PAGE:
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Cape’s new railway to foster job creation

Construction of a new railway line is one of the City of Cape Town’s latest transport infrastructure projects. The line, which will connect residents in Khayelitsha and Kuils River, forms part of the city’s Built Environment Performance Plans for the upcoming year.

The city said the new line will help serve local communities by providing them with public transport on routes that will foster job opportunities.

Integration zones

The addition of the train line, road corridors along the Voortrekker Corridor and the rollout of MyCiTi busses along specific routes form three integration zones that the council has identified.

The council plans to invest R6.8 billion into these zones in an effort to create what it calls “more inclusive communities”, provide residents with better, more reliable public transport services which will ensure they have a safe commute to work or school at affordable rates.

Mayco member for transport Brett Herron said the city plans to identify housing opportunities closer to MyCiTi stations and rail stations in these integration zones.

“Providing affordable housing closer to where people work or close to public transport is non-negotiable,” he said. “In so doing, we will create a more integrated and inclusive city where residents have equal access to opportunities.”

Partnering with Prasa

The Passenger Rail Agency of South Africa (Prasa) has come on board, investing R5 billion into the project. Herron said Prasa has agreed to design and develop the Khayelitsha-Kuils River railway line and stations in Wimbledon, Blue Downs and Mfuleni.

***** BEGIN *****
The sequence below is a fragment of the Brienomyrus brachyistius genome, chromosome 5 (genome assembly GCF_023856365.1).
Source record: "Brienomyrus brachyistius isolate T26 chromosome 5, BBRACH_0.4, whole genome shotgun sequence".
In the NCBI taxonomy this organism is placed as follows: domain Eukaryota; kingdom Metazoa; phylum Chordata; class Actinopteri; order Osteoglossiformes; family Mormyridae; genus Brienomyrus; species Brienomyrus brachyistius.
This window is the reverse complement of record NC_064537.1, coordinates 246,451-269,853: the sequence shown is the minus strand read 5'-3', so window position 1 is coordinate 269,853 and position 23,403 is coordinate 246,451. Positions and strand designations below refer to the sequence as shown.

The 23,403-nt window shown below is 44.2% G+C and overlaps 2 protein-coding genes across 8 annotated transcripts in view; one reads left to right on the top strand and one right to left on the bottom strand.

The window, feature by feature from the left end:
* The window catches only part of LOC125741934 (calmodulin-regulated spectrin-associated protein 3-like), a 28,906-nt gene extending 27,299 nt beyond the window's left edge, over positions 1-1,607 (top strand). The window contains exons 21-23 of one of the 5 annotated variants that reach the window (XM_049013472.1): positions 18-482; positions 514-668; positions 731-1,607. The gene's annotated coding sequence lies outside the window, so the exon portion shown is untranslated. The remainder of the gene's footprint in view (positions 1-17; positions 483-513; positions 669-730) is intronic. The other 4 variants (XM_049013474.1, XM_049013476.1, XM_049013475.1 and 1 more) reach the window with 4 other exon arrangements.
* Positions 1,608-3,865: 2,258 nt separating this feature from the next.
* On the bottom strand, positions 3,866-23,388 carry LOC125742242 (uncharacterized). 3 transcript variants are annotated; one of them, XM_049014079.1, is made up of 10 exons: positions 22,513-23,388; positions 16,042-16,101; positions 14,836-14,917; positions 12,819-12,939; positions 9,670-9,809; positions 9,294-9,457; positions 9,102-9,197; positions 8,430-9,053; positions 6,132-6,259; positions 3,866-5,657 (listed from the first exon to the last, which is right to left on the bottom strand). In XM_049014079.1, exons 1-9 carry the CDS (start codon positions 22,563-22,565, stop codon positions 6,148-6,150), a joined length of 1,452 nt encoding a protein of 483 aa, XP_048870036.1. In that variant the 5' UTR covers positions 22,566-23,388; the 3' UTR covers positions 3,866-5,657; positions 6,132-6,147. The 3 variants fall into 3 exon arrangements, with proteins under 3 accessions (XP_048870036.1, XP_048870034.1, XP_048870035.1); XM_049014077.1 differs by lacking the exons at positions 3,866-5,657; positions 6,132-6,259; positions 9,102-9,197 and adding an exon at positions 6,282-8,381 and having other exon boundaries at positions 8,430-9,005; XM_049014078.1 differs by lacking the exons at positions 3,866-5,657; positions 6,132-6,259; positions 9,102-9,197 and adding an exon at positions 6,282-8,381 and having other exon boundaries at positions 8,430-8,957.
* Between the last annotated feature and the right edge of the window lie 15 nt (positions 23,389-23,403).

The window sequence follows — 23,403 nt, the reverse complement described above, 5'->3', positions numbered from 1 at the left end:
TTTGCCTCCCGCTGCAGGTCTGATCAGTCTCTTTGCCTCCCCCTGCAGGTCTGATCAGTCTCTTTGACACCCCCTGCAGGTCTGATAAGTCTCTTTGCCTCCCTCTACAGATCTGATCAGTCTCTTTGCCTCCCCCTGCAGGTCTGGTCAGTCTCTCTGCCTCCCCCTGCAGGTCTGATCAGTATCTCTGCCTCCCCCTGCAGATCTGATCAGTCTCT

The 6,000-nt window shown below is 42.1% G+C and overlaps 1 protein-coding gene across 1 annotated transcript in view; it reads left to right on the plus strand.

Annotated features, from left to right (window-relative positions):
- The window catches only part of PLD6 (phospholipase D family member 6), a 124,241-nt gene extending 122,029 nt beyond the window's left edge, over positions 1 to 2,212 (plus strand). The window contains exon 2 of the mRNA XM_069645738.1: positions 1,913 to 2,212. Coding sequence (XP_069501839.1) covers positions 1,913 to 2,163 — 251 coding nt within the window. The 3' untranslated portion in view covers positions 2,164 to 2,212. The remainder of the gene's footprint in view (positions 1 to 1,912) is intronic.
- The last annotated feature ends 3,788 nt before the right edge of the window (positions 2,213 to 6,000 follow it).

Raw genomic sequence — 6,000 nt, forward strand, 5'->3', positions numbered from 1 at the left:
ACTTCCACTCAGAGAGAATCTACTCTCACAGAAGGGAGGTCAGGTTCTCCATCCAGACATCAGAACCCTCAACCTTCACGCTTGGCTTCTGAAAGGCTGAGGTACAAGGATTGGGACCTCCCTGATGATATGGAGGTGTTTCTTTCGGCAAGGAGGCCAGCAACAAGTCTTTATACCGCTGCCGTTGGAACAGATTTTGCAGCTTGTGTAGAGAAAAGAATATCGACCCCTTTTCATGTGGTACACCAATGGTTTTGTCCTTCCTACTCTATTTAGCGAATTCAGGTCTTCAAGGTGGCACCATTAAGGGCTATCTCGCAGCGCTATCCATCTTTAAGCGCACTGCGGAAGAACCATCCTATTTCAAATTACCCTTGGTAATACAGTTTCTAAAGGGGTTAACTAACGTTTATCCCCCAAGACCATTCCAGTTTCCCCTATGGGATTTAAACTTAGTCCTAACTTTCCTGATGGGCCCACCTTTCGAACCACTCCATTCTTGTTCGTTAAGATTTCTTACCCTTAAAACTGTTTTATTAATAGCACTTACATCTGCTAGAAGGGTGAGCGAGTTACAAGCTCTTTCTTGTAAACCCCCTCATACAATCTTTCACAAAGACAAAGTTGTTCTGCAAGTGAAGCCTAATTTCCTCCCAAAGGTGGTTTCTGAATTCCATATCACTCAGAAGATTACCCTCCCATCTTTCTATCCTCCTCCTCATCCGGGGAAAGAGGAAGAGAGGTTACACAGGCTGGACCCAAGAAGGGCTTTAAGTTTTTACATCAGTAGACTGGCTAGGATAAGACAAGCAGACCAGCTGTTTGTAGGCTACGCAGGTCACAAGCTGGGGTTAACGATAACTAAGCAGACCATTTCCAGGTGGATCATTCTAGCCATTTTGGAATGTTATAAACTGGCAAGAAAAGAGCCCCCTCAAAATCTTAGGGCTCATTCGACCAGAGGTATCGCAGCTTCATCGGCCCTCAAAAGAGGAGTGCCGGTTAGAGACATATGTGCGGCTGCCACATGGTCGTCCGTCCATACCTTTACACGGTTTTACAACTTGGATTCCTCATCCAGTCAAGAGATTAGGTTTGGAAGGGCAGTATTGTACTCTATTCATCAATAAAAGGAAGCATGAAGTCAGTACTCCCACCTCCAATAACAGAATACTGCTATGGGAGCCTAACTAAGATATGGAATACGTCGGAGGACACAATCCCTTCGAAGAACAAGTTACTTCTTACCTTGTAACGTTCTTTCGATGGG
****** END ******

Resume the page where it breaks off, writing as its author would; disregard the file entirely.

Prasa said the project was expected to begin in the 2017/18 financial year, and added that construction and design would require a maximum of five years.

MyCiTi rollout

According to Herron, the rollout of the MyCiTi bus project will cost R2.4 billion. He said this zone was central to the city’s southeast metro.

Voortrekker Corridor

The Voortrekker Corridor, which makes up the third integration zone, will focus primarily on businesses in areas such as Goodwood, Bellville and Salt River.

Herron said the city has will address transport capacity constraints and freight movement along Voortrekker Road, and added that the city planned to regenerate businesses along this corridor by upgrading and refurbishing available public land and existing transport infrastructure.

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